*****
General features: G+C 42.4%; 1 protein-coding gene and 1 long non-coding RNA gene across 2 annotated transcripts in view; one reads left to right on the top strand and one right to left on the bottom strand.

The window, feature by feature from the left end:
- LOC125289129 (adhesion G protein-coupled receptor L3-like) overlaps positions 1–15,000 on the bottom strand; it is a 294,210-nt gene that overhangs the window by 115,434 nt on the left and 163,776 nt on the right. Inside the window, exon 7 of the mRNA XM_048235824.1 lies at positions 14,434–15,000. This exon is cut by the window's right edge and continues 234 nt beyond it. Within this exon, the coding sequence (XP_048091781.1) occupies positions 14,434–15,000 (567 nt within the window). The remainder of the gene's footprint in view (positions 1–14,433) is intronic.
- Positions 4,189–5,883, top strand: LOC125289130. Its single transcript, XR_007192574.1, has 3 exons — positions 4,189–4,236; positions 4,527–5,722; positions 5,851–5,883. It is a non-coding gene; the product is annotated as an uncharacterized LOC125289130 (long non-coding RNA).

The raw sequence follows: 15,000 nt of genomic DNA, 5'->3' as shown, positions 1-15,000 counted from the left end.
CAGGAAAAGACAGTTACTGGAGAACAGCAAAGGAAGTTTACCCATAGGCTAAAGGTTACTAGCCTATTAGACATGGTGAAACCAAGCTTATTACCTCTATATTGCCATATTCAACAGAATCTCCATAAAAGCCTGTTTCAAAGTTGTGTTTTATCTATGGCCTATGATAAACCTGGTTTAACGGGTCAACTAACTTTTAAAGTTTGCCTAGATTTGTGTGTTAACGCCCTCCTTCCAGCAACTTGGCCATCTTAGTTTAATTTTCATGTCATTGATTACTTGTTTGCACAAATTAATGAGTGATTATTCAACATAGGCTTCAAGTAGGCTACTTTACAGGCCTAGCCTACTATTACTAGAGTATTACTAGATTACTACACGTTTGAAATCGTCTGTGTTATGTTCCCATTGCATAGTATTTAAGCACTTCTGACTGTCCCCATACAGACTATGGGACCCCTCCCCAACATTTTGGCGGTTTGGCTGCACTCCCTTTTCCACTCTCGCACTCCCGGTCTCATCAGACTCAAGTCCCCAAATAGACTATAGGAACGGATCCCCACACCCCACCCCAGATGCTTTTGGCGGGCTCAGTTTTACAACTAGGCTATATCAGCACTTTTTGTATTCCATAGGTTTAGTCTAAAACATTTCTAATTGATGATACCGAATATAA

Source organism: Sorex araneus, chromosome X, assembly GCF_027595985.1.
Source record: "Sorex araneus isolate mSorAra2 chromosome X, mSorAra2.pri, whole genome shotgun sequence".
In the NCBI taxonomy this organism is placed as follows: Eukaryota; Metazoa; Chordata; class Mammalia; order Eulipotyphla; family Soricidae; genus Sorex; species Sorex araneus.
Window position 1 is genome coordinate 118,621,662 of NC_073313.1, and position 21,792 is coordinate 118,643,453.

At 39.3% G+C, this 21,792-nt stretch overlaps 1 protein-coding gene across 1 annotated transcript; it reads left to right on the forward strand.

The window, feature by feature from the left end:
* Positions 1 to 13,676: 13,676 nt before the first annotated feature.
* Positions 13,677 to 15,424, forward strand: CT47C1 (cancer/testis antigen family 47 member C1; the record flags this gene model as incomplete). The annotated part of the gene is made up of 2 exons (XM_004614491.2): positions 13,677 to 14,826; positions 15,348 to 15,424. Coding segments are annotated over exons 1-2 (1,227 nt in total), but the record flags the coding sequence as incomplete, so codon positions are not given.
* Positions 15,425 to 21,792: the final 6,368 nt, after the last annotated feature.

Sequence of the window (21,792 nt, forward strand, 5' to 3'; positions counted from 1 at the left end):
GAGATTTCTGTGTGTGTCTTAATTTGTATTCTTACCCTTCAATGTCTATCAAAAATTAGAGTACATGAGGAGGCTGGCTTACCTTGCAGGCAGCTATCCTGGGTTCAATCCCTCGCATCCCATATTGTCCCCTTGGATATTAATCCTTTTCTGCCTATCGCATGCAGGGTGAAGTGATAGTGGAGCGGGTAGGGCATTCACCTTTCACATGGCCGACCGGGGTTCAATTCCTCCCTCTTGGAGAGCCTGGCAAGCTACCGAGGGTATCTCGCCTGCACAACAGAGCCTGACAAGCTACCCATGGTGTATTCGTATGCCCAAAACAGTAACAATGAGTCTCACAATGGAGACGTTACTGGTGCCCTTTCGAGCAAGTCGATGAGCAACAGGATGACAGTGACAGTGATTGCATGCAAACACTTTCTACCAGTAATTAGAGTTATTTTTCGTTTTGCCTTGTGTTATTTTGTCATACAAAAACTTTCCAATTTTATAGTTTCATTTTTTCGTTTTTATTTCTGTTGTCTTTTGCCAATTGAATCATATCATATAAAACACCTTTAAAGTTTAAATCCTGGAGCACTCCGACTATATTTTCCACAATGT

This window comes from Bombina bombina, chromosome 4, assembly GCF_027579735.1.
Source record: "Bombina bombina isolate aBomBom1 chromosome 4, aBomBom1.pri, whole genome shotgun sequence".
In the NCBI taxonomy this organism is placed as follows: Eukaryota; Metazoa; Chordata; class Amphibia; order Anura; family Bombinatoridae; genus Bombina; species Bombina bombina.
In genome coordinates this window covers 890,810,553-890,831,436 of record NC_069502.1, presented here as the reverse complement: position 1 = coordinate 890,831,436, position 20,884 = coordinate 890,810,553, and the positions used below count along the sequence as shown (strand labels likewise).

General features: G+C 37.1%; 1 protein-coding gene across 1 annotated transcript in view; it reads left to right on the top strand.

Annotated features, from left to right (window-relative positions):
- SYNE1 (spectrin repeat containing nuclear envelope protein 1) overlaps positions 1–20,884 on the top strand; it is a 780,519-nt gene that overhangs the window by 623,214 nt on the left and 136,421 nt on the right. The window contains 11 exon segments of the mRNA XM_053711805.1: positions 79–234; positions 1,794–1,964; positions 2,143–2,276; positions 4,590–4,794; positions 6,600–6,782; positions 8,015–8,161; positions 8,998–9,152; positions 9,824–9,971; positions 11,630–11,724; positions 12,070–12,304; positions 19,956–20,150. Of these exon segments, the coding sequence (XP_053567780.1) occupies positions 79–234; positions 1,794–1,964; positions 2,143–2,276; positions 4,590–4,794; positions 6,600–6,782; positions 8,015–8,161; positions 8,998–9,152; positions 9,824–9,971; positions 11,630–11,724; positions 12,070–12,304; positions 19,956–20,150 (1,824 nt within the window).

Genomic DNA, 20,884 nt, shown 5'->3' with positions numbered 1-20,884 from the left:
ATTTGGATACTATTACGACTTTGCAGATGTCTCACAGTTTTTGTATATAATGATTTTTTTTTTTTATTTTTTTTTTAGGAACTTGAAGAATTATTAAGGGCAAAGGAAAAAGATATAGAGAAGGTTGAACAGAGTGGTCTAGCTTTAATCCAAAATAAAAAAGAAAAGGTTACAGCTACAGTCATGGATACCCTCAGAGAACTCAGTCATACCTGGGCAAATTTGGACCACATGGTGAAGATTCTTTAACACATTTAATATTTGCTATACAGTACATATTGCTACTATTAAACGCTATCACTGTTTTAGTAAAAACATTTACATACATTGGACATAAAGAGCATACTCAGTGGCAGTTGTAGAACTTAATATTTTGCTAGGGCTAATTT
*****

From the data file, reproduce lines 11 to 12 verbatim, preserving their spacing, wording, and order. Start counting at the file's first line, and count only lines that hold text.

At 39.3% G+C, this 21,792-nt stretch overlaps 1 protein-coding gene across 1 annotated transcript; it reads left to right on the forward strand.

The window, feature by feature from the left end: